Similarly, Tiffany & Co. holds quarterly meetings to go over earnings with employees who have previously completed a business-simulation exercise, to reiterate some of the concepts from that training. The simulation itself, run once or twice a year with help from BTS, introduces people to such concepts as the trade-offs inherent in the annual business-planning process, and the need to consider the returns of various investments. But “if that training were a one-time event, most people would end up forgetting the majority of it over time,” says Pat McGuiness, Tiffany’s senior vice president of finance, since few (even within finance) work with those concepts every day.
So Tiffany’s finance leaders and BTS augment that training by explaining the business strategy behind various numbers in the 10-Q. “If you’re going to do something quarterly, you need to leverage what’s already there, or it won’t be very cost-effective,” McGuiness says. In addition to covering key elements from the quarterly financial results, they might highlight why the company decided to make certain investments and pull back on others, or analyze the current competitive landscape in the luxury-goods market. Hundreds of employees, even those who haven’t previously attended the simulation training, join the Webcast each quarter, McGuiness says, which entails little additional cost.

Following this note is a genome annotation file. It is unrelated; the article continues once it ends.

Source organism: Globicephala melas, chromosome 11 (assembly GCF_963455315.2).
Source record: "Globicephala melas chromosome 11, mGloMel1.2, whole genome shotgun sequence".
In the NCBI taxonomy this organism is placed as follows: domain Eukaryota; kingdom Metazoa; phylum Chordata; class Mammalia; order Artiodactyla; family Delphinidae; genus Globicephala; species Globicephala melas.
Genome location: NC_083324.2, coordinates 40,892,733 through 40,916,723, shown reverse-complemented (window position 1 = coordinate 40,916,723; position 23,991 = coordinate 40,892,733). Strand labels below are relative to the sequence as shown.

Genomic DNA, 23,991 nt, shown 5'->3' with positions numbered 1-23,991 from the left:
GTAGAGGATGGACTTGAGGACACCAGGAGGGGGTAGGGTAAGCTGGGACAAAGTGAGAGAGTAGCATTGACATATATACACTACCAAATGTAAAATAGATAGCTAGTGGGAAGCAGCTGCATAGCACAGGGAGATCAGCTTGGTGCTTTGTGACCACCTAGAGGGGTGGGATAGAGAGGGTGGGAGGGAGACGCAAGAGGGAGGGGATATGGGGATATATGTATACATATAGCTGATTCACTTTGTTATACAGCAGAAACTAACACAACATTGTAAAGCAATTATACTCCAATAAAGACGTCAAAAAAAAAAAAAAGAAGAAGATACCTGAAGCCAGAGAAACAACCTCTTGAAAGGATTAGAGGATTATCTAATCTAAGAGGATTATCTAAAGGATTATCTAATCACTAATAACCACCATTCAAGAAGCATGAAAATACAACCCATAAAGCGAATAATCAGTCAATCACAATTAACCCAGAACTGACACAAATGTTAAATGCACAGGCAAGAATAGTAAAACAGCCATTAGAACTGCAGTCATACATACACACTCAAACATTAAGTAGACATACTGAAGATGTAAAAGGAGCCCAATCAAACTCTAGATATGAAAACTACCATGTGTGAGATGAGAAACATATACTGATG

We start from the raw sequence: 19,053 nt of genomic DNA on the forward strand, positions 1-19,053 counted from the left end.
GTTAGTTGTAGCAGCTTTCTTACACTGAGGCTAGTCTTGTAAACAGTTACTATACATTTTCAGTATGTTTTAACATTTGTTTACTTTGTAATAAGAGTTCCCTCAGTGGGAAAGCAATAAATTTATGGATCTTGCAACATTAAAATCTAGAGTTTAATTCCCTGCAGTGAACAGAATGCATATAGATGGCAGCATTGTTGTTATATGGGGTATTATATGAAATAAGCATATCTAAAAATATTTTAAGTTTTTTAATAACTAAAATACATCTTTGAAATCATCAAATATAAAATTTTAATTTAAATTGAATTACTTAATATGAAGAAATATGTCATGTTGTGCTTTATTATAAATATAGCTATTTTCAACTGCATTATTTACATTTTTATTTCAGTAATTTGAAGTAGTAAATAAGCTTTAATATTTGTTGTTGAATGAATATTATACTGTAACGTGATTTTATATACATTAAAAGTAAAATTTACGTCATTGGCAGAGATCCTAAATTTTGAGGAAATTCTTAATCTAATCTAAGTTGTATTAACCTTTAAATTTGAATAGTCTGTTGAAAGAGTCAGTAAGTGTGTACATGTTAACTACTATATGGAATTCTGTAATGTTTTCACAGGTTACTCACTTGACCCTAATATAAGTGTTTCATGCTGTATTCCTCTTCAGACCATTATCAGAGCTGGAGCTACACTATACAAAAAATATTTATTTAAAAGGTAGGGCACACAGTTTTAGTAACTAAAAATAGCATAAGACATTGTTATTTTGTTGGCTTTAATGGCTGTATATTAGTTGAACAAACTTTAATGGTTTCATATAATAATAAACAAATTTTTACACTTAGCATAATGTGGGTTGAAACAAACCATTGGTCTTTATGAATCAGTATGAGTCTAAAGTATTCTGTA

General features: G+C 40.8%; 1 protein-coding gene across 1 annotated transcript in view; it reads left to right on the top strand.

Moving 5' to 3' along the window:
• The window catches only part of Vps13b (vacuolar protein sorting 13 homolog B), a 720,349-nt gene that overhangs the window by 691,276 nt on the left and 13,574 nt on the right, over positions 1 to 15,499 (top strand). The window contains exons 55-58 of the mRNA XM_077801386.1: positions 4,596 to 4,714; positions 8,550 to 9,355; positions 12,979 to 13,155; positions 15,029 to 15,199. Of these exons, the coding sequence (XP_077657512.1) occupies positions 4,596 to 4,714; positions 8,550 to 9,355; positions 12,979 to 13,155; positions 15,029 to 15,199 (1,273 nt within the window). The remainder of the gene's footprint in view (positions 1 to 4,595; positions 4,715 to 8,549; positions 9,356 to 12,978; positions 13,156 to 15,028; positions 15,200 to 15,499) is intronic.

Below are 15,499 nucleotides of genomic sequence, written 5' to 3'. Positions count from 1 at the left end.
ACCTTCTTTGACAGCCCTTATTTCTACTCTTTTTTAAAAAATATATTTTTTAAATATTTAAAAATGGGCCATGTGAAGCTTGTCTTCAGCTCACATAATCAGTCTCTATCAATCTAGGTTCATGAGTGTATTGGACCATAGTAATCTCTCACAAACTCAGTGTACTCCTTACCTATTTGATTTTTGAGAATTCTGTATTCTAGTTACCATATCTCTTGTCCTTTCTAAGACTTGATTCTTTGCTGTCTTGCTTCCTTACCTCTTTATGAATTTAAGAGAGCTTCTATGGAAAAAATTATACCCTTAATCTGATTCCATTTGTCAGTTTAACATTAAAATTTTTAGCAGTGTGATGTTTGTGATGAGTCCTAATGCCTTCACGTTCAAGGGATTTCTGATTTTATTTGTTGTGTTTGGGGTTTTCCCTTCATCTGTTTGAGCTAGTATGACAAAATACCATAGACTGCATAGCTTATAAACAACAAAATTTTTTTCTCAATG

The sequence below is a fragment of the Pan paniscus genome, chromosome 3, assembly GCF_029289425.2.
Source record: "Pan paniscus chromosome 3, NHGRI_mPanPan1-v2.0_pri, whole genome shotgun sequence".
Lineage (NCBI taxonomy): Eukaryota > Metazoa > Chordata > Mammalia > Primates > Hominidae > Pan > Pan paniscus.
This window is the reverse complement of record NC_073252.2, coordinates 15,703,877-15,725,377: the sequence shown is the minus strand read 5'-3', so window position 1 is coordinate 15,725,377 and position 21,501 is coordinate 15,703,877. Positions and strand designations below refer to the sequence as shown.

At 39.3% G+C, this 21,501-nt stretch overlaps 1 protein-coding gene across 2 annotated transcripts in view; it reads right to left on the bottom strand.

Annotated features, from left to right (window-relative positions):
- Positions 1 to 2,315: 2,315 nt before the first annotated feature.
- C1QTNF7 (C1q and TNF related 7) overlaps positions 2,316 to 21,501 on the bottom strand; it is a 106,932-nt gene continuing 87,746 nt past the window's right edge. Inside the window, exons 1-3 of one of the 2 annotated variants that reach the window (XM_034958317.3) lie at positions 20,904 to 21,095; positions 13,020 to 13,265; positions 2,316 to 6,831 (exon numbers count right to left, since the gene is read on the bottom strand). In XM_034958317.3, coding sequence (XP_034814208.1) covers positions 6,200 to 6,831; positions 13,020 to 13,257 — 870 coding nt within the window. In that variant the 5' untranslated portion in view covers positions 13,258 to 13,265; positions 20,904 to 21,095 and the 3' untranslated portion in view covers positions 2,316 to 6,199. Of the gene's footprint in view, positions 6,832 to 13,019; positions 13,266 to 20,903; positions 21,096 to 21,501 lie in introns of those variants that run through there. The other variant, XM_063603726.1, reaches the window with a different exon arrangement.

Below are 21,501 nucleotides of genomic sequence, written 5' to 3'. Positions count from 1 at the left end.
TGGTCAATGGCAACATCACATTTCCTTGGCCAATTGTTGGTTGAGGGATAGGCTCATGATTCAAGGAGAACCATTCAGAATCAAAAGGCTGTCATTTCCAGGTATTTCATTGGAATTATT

Ultimately, finance chiefs are likely to find the best success with a blend of structure and flexibility. But more important than the mix may be the explicit endorsement of the very idea of training. Not only should CFOs encourage their staffs to expand their knowledge bases, but they should also lead by example.
That’s why, in part, Autodesk’s Hawkins recently completed a three-day Directors’ College course at Stanford Law School for board members (he is on the board of BMC Software). Besides helping Hawkins professionally, the venture makes it easier to convince his staff to find the time to enhance their own learning: “I tell them, ‘If I can go, you can go.’”
Alix Stuart is senior editor for human capital and careers at CFO.
Searching for the Right Blend
Customized executive-education programs don’t always earn high grades from companies.
While the training budget is typically one of the first to face the ax when times get tough, officials at schools that offer custom executive-education programs say companies have continued to show strong interest in such offerings over the past two years.
Stephen Burnett, associate dean of education at Northwestern University, says that although
open-enrollment executive-education programs saw a plunge in enrollment in 2009, the 75 or so custom programs that the school has tailored for individual companies have held up “fairly well” throughout the recession. Burnett says companies continue to invest in these programs because the focus is on equipping high-level executives to become more efficient or more effective in a specific area. That leaves even floundering companies “hard-pressed to stop offering them,” he says.